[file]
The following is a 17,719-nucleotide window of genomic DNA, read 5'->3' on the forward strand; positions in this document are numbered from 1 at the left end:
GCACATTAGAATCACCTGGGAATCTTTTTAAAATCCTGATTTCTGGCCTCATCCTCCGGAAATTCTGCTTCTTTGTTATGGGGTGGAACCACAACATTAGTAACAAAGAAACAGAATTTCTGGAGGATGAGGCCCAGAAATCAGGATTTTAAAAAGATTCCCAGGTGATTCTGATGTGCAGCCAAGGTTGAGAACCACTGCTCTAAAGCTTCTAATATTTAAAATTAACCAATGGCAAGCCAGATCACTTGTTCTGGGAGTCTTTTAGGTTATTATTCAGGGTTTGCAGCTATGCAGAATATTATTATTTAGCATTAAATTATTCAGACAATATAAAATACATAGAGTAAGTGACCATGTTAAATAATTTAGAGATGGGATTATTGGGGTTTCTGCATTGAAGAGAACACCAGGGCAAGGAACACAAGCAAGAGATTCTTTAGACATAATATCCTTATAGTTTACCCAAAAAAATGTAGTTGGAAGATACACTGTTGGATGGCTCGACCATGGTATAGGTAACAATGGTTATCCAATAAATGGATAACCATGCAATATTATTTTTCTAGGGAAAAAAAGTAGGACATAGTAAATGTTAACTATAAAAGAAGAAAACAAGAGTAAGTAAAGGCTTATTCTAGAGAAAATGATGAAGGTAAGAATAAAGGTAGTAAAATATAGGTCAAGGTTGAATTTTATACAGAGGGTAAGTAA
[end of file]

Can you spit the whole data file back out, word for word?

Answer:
The following is a 17,719-nucleotide window of genomic DNA, read 5'->3' on the forward strand; positions in this document are numbered from 1 at the left end:
GCACATTAGAATCACCTGGGAATCTTTTTAAAATCCTGATTTCTGGCCTCATCCTCCGGAAATTCTGCTTCTTTGTTATGGGGTGGAACCACAACATTAGTAACAAAGAAACAGAATTTCTGGAGGATGAGGCCCAGAAATCAGGATTTTAAAAAGATTCCCAGGTGATTCTGATGTGCAGCCAAGGTTGAGAACCACTGCTCTAAAGCTTCTAATATTTAAAATTAACCAATGGCAAGCCAGATCACTTGTTCTGGGAGTCTTTTAGGTTATTATTCAGGGTTTGCAGCTATGCAGAATATTATTATTTAGCATTAAATTATTCAGACAATATAAAATACATAGAGTAAGTGACCATGTTAAATAATTTAGAGATGGGATTATTGGGGTTTCTGCATTGAAGAGAACACCAGGGCAAGGAACACAAGCAAGAGATTCTTTAGACATAATATCCTTATAGTTTACCCAAAAAAATGTAGTTGGAAGATACACTGTTGGATGGCTCGACCATGGTATAGGTAACAATGGTTATCCAATAAATGGATAACCATGCAATATTATTTTTCTAGGGAAAAAAAGTAGGACATAGTAAATGTTAACTATAAAAGAAGAAAACAAGAGTAAGTAAAGGCTTATTCTAGAGAAAATGATGAAGGTAAGAATAAAGGTAGTAAAATATAGGTCAAGGTTGAATTTTATACAGAGGGTAAGTAA